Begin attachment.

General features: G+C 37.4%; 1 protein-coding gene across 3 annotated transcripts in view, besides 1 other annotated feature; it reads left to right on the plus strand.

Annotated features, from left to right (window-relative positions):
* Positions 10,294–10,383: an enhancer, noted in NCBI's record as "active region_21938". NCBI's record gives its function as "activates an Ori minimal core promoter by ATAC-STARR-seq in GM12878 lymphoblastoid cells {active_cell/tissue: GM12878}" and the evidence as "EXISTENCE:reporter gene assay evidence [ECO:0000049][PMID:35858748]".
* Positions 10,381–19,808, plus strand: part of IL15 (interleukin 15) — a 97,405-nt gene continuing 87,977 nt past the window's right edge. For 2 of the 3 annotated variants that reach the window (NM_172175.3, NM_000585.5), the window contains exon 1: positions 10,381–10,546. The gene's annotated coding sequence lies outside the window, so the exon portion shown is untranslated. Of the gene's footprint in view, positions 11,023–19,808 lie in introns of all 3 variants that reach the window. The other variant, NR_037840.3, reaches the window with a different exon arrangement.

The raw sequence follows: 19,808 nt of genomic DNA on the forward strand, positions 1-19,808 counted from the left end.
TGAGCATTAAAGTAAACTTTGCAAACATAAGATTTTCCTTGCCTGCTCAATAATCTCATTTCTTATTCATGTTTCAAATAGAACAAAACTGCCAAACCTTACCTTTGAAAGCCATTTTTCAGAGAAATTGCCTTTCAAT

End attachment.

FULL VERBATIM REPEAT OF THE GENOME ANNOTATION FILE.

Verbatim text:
General features: G+C 37.4%; 1 protein-coding gene across 3 annotated transcripts in view, besides 1 other annotated feature; it reads left to right on the plus strand.

Annotated features, from left to right (window-relative positions):
* Positions 10,294–10,383: an enhancer, noted in NCBI's record as "active region_21938". NCBI's record gives its function as "activates an Ori minimal core promoter by ATAC-STARR-seq in GM12878 lymphoblastoid cells {active_cell/tissue: GM12878}" and the evidence as "EXISTENCE:reporter gene assay evidence [ECO:0000049][PMID:35858748]".
* Positions 10,381–19,808, plus strand: part of IL15 (interleukin 15) — a 97,405-nt gene continuing 87,977 nt past the window's right edge. For 2 of the 3 annotated variants that reach the window (NM_172175.3, NM_000585.5), the window contains exon 1: positions 10,381–10,546. The gene's annotated coding sequence lies outside the window, so the exon portion shown is untranslated. Of the gene's footprint in view, positions 11,023–19,808 lie in introns of all 3 variants that reach the window. The other variant, NR_037840.3, reaches the window with a different exon arrangement.

The raw sequence follows: 19,808 nt of genomic DNA on the forward strand, positions 1-19,808 counted from the left end.
TGAGCATTAAAGTAAACTTTGCAAACATAAGATTTTCCTTGCCTGCTCAATAATCTCATTTCTTATTCATGTTTCAAATAGAACAAAACTGCCAAACCTTACCTTTGAAAGCCATTTTTCAGAGAAATTGCCTTTCAAT